China is furthering its status as Asia's largest outbound tourism market as 28.55 million people traveled abroad in the first 10 months of this year.
The State Tourism Administration revealed this is a 10.8 percent growth year-on-year.
Shao Qiwei, head of the administration, said this is due to the tourism industry's opening-up since China's entry into the World Trade Organization (WTO) in 2001.
Mainland travelers can now visit 130 countries, up from 16 in 2001.
In 2001, 12.13 million Chinese traveled overseas; the number surged to 31 million last year.
In the past five years, China has overtaken Japan to become the largest source of outbound travelers in Asia.
The administration, however, has not provided figures on the expenditure of Chinese outbound travelers.
In the latest list of the world's leading outbound tourism markets, based on 2004 statistics, the World Tourism Organization placed China seventh in terms of expenditure behind Japan in fourth.
China is also gaining appeal as a top tourist destination. Official statistics show that China received 46.8 million tourists last year, ranking fourth globally. The tourists spent a total of US$29.3 billion, placing China sixth globally.
In the past five years, China has been fulfilling or has fulfilled, its tourism sector promises in accordance with WTO requirements.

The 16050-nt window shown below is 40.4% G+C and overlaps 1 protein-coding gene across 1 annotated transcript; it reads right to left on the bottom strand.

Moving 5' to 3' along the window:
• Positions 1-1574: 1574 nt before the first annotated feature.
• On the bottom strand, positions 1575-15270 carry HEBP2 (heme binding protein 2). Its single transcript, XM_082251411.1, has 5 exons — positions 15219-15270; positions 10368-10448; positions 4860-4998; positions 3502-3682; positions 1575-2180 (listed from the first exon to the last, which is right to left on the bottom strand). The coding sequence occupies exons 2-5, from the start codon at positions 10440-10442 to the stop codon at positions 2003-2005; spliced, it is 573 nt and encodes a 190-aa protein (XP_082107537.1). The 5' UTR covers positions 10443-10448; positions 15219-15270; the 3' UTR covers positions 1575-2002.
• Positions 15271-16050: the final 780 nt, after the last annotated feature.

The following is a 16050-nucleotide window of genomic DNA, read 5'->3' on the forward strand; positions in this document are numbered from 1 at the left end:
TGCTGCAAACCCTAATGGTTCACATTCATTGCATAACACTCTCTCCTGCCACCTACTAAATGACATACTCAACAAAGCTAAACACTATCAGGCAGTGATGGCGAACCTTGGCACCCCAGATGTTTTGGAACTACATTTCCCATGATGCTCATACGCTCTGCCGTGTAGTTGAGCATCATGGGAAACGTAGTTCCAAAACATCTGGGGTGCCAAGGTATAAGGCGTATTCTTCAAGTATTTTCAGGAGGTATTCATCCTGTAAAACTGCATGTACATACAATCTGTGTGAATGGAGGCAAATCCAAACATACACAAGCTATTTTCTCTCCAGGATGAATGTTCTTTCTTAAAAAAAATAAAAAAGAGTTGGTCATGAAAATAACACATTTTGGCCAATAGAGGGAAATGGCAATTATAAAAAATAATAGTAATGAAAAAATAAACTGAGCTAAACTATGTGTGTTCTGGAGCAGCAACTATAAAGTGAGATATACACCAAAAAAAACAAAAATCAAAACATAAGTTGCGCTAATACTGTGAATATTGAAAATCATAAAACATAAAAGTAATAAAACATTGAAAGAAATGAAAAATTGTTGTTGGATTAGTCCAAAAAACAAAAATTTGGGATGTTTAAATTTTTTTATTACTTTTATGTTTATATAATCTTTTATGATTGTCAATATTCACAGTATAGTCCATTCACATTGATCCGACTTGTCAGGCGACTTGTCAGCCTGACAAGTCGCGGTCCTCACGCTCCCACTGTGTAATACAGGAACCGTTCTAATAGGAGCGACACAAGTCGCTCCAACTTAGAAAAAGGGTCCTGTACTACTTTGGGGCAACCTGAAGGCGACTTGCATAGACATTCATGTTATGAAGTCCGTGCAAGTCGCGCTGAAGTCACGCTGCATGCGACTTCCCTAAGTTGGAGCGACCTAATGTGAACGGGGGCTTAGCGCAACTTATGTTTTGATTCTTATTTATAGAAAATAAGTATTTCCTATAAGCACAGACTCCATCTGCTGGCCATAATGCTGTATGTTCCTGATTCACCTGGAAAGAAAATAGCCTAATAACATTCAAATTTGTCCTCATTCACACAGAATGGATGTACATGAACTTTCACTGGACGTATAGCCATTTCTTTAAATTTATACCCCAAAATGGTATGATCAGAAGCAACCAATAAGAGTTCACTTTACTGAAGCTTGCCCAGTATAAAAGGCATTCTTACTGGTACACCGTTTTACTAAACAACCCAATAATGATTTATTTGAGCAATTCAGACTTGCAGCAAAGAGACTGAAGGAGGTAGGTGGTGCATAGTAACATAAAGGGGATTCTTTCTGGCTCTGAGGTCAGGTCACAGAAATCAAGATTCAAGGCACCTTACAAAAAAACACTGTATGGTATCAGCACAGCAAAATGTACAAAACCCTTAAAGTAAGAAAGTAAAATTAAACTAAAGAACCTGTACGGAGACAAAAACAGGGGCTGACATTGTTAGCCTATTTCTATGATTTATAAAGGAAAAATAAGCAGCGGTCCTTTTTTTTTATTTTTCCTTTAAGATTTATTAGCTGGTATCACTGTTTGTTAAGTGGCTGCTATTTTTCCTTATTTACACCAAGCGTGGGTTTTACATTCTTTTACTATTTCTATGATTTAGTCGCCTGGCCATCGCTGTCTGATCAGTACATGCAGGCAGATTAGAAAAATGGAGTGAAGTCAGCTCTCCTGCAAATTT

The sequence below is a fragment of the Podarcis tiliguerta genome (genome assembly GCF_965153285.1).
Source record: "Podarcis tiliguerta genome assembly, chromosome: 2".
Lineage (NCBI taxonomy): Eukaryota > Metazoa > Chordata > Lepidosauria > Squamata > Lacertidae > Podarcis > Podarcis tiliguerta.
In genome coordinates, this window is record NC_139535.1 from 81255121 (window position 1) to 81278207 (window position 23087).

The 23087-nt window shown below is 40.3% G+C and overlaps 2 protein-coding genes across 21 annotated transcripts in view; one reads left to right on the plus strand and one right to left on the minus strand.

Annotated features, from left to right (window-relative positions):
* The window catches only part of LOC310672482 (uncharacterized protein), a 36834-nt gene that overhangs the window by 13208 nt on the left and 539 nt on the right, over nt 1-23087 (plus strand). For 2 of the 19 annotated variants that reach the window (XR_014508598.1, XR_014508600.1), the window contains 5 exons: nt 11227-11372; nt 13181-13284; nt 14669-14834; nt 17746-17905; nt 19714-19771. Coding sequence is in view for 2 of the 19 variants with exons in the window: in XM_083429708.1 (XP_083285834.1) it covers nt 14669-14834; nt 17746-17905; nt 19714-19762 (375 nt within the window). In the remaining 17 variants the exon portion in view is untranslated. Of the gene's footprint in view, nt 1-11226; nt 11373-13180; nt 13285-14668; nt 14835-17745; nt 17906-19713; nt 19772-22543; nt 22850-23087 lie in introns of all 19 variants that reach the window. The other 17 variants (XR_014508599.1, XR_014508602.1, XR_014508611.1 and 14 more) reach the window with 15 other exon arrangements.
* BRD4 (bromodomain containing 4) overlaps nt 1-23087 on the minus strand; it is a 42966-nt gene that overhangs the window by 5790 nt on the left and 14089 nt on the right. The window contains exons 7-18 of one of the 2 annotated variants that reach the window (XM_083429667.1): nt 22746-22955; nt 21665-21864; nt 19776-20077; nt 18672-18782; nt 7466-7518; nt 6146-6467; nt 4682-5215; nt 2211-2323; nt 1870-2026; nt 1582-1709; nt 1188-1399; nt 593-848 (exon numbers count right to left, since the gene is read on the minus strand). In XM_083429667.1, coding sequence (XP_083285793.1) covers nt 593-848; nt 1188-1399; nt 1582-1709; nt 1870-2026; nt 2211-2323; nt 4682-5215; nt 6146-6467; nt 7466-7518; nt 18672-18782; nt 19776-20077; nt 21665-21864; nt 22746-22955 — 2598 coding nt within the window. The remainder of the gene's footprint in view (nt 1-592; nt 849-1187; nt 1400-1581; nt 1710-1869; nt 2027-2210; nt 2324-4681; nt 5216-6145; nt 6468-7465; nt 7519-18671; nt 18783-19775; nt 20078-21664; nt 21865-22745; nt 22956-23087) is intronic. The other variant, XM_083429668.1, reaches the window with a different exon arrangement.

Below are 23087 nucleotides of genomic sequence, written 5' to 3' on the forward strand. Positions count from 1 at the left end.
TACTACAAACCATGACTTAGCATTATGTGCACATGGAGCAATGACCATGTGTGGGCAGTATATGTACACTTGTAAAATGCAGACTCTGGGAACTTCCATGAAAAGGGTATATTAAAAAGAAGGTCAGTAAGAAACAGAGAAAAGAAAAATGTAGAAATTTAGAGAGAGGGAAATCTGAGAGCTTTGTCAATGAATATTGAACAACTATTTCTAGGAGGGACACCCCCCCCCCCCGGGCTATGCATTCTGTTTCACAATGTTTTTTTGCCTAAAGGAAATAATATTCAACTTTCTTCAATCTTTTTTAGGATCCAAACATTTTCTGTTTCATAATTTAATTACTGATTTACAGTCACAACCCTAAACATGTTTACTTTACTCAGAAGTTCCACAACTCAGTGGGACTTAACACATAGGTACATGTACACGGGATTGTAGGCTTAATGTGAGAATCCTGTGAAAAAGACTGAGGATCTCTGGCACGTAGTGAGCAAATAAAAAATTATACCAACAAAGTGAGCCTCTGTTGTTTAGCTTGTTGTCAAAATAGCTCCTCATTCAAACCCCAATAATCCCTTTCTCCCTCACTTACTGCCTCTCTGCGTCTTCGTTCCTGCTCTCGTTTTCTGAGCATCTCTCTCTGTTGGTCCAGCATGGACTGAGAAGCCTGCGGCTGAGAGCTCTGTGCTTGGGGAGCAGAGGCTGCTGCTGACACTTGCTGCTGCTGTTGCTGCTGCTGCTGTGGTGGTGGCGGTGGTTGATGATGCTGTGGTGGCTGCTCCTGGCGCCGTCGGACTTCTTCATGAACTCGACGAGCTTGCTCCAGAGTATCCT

These include allowing foreign capital to be used to open wholly-owned hotels, restaurants and travel agencies as well as holding major shares in travel agencies.
There are now 49 overseas hotel brands and 25 foreign-funded travel agencies in China.
Foreign-funded travel agencies are allowed to run inbound tours, but are not yet permitted to organize outbound tours yet.
Next year, China will allow foreign-funded travel agencies to set up branches and will level the playing field in terms of registry capital demand for foreign travel agencies.
The administration also mentioned on its website that China has a huge domestic travel market.
At least 1.21 billion Chinese person-times traveled within the country last year, an increase of 53 percent over 2001.
(China Daily December 14, 2006)